Recently, I committed on Twitter to stop using words like “crazy”, “insane”, “deranged” — or other terms to do with a person’s mental health – in a perjorative way. I think it exacerbates stigma against mental illness by associating such conditions with behaviour that’s variously incorrect, irrational, ridiculous, or just plain hard-to-understand. This post, by David Steele, on the language of mental illness stigma, perfectly explains why I’m doing this.
Deaf man hears music for the first time. It’s Mozart’s Lachrimosa. He cries. Then he asks Reddit for recommendations and goes on a music binge. An AMAZING piece by Rebecca Rosen. I won’t spoil the ending but read it.
God this is beautiful. Megan Garber on the end of the humble hero and what we lost when Neil Armstrong died.
Op/eds are the Wild West of the media, where facts die in gun battles. But Emily Willingham has a sheriff’s badge. Here she is demolishing an NYT op/ed on autism and whipworms.
The Denisovan genome has been sequenced to really high quality. The fact that we can do this from a single bone (to a better extent than we did for Neanderthals, with hundreds of fossils), is astounding. Katherine Harmon gives you the low-down at Scientific American. And John Hawks has a typically fascinating take. “How did Asians end up lacking any evidence of Denisovan ancestry, when the peoples of Sahul have 6%? It’s nutty!”
Earlier this week, I regretfully mansplained Brave on Twitter. Here is a VERY good review of the film that completely changed my views of it.
The Neuroscience of Twenty-Somethings. Infinitely better than most “Neuroscience of… ” articles.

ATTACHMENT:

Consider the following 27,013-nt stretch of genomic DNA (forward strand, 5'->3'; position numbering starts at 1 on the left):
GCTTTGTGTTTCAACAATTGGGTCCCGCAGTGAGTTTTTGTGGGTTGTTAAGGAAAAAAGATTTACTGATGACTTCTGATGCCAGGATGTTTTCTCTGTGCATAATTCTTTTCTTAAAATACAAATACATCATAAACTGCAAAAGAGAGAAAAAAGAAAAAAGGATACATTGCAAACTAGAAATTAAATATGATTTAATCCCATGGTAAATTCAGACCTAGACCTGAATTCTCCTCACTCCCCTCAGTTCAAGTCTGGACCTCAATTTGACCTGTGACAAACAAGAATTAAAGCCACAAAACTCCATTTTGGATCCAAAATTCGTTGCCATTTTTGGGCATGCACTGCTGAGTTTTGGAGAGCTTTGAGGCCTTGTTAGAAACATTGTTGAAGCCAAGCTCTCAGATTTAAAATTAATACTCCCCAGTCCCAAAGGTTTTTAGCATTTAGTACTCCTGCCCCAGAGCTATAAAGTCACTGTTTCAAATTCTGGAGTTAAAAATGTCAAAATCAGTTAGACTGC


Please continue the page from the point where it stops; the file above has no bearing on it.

Debunking the evolutionary “basis” of the Palaeo Diet. (Although note that the comments here are a classic example of why jargon confuses people (despite attempt to clarify it; needed to explicitly contrast the evolutionary and lay definitions of “fitness”)
Neil Armstrong took his final small step, and the world mourns the loss of that rarest of creatures: the humble hero. That a man can walk on the Moon and stay down-to-Earth reassures me greatly about humanity.
Here’s a special edition of “missing links” to commemorate Neil Armstrong’s death, because I’m rather emotional about it, I don’t want to wait till next Saturday, and there is some incredible stuff out there. This list is completely free of any cheap masturbatory attempts to use his death to talk about space exploration. There will be plenty of time for that. Today, I’d like to celebrate history.
A beautiful statement from Armstrong’s family. “For those who may ask what they can do to honor Neil, we have a simple request. Honor his example of service, accomplishment and modesty, and the next time you walk outside on a clear night and see the moon smiling down at you, think of Neil Armstrong and give him a wink.”